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Friday, July 25, 2014

Anyone know how the tax on drug deals has worked out?

Posted Sunday, June 8, 2008, at 9:40 AM

I can not believe our lawmakers spent time on this, but maybe I am wrong.

Have we made enough money on taxing drug deals to pay for the legislator's time and expense in coming up with this?


Comments
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[Show most recent comments first]

Like prescription drugs or illegal drugs? How do you tax illegal drugs?

-- Posted by Evil Monkey on Sun, Jun 8, 2008, at 9:58 AM

From what I understand, they have made a decent amount off of the illegal drug stamp...but mainly from collectors. I've not heard whether or not they have arrested anyone for illegal drugs that actually had the stamp.

EM - There's a tax "stamp" that you can purchase from the TN Revenue Dept. for illegal substances. If someone is arrested for having illegal drugs and they don't have that stamp on their bag/vial/balloon/whatever then the tax-man can come after you for that too.

-- Posted by Thom on Sun, Jun 8, 2008, at 10:35 AM

I thought they were taxed when they were caught selling? Could be wrong but I can honestly say that would be the only way they would collect any money. It's not like someone selling illegal drugs is going to say, "Ok I made about $100,000 on my illegal drugs last year and would like to pay my taxes"

-- Posted by Dianatn on Sun, Jun 8, 2008, at 11:54 AM

"Ok I made about $100,000 on my illegal drugs last year and would like to pay my taxes"

-- Posted by Dianatn on Sun, Jun 8, 2008, at 11:54 AM

It does not matter what the person caught with drugs claims they did or did not make selling drugs. Actually they do not even have to have ever sold any drugs to be hit by the tax man with this terrible law. The amount is set by how much and what type of drug the arrested person is caught with. Not only that, but frequently if even a casual user is caught with drugs in their home or vehicle, then that property is confiscated and held for collateral by the state until the tax debt is paid. I do not condone the use or sale of drugs, but it is just wrong to have such a law, as I feel it opens up too much chance for abuse by these different law enforcement agencies, that want the property, so they can line their pockets or the departments pockets with the proceeds.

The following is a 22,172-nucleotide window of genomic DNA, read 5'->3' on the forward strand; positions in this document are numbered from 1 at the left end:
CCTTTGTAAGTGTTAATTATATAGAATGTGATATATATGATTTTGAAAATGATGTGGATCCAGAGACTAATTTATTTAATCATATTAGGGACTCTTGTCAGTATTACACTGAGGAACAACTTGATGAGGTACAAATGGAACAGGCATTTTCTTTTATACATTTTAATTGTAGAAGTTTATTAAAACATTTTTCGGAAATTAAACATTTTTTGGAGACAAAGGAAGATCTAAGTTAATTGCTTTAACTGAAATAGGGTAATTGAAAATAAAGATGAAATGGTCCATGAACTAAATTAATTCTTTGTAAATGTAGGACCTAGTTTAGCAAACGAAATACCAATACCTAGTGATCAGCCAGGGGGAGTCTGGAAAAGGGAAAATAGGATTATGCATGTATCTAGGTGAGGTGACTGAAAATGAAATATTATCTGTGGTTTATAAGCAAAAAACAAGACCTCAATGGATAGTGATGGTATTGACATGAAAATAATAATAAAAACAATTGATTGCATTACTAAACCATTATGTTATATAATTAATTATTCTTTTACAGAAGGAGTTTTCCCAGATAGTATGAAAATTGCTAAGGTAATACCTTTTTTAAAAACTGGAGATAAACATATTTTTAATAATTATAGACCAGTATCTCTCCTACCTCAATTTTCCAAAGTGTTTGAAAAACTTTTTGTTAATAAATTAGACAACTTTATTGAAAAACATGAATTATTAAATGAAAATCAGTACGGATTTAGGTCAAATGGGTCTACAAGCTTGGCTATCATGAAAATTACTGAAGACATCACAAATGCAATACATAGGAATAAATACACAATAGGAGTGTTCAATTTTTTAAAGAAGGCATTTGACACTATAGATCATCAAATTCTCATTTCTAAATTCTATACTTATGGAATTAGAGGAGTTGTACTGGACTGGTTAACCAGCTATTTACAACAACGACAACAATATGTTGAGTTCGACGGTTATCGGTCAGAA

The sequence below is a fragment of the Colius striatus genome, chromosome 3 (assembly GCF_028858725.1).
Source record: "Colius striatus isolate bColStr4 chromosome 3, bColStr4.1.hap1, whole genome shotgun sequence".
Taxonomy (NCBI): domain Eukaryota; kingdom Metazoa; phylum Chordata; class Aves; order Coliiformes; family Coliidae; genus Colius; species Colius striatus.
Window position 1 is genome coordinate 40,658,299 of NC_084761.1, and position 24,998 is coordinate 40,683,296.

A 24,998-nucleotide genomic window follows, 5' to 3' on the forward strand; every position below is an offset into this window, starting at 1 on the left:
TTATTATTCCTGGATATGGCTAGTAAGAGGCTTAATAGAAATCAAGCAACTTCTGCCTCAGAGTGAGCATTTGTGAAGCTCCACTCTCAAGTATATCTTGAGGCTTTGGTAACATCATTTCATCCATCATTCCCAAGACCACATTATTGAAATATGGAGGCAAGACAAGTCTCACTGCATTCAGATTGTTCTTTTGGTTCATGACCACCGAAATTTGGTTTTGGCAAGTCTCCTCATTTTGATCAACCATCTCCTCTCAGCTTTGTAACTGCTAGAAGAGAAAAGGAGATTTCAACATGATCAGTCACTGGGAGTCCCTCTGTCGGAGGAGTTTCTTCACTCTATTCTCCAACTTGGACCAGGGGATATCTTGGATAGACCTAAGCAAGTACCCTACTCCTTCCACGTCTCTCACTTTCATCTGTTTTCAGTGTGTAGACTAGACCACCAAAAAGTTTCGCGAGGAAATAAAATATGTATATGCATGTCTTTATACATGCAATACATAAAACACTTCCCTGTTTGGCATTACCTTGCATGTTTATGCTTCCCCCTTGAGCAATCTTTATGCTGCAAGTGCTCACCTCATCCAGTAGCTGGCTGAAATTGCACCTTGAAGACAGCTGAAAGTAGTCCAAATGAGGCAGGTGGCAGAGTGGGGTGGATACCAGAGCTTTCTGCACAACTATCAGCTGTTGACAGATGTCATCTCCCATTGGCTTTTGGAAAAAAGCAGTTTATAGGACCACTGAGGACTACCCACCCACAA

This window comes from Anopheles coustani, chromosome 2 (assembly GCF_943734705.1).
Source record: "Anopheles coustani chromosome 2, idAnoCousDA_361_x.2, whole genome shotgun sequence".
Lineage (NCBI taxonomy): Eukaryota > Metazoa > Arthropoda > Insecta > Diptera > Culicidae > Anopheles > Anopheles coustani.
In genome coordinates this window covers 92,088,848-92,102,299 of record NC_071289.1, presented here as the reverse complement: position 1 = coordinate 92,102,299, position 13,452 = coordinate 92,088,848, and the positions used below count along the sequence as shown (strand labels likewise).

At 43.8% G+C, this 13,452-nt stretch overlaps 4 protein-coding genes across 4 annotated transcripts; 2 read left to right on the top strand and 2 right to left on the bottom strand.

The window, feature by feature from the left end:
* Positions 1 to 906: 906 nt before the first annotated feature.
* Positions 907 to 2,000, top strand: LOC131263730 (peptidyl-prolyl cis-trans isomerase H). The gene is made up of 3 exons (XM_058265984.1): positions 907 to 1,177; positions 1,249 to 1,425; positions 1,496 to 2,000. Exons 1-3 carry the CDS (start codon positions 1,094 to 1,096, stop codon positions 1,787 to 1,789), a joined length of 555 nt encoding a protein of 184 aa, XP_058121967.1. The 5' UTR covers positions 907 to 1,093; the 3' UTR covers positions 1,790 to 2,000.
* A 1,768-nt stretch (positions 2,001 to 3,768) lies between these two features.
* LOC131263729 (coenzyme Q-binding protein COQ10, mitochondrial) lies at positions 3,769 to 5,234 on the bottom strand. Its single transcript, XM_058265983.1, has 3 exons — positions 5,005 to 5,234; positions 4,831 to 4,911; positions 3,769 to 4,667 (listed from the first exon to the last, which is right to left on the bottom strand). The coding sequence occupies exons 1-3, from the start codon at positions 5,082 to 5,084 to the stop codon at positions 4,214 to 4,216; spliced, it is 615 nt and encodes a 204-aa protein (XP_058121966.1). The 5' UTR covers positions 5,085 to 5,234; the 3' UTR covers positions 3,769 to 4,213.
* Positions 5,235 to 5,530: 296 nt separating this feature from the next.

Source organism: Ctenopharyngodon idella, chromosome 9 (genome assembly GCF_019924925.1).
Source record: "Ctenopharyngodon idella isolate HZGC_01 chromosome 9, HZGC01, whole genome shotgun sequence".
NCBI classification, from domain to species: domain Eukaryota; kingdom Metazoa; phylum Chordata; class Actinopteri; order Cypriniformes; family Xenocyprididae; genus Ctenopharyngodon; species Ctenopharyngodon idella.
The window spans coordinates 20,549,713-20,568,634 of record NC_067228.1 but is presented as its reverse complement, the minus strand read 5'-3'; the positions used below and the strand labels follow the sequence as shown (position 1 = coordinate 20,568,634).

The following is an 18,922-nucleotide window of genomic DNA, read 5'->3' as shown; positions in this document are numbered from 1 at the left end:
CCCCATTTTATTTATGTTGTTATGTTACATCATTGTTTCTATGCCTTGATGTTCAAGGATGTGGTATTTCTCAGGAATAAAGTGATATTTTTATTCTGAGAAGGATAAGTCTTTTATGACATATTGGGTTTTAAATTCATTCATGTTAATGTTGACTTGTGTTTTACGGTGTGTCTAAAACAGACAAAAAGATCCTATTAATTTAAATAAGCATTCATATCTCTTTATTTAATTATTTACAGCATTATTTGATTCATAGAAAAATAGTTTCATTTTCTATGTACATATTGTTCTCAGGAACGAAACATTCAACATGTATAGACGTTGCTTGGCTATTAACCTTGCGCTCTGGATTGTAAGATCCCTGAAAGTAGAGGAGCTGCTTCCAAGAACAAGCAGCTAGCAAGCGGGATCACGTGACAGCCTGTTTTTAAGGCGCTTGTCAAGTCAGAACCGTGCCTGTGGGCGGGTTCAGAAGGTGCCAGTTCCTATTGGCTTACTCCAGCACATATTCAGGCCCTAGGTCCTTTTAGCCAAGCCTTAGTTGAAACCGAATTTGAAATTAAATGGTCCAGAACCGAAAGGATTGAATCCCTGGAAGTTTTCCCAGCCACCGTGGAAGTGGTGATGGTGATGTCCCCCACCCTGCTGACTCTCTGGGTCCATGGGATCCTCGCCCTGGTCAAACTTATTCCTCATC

-- Posted by bunchabull on Sun, Jun 8, 2008, at 12:10 PM

Who in their right mind would go get a stamp on illegal drugs? That is asking for trouble. How can they tax something that do not even allowed to be imported, manufactured, produce or acknowledge as an entity that is warranted as a legitimate business?

-- Posted by Evil Monkey on Sun, Jun 8, 2008, at 1:21 PM

I've had to read these blog entries a couple of times to make sure I understand this. There REALLY is a law in which a person contacts the TN state department of revenue, asks for a illegal substance tax stamp, and the state ACTUALLY sells a tax stamp for that illegal substance? Am I reading this right?? Please tell me that my home state is not now in the business deriving revenue from the sanctioning of an illegal act.

-- Posted by Tim Baker on Sun, Jun 8, 2008, at 5:53 PM

Yeah it is true, is that a travesty?

-- Posted by Evil Monkey on Sun, Jun 8, 2008, at 6:23 PM

The state lawmakers must not have wanted law enforcement to get all the money they confiscate.

What does happen to that money after it has been used as evidence?

-- Posted by stevemills on Sun, Jun 8, 2008, at 10:05 PM

Same thing that happens to the drugs?

-- Posted by Dianatn on Sun, Jun 8, 2008, at 10:49 PM

Destroyed!?

-- Posted by stevemills on Mon, Jun 9, 2008, at 7:53 AM

IF BEDFORD CO WOULD TAX DRUGS THIS COUNTY WOULD NOT HAVE TO WORRY ABOUT ANYTHING THERE MORE DRUGS IN THE COUNT THAN PEOPLE

-- Posted by microman on Mon, Jun 16, 2008, at 3:20 PM


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Steve Mills and his wife have one daughter and live on a farm outside of Bell Buckle. They previously owned two coffee/ice cream shops, currently operate an internet sales company and teach classes, but his primary job involves the paper industry worldwide. Hobbies and interests lie in gardening, photography, recorded music and of course, their pets.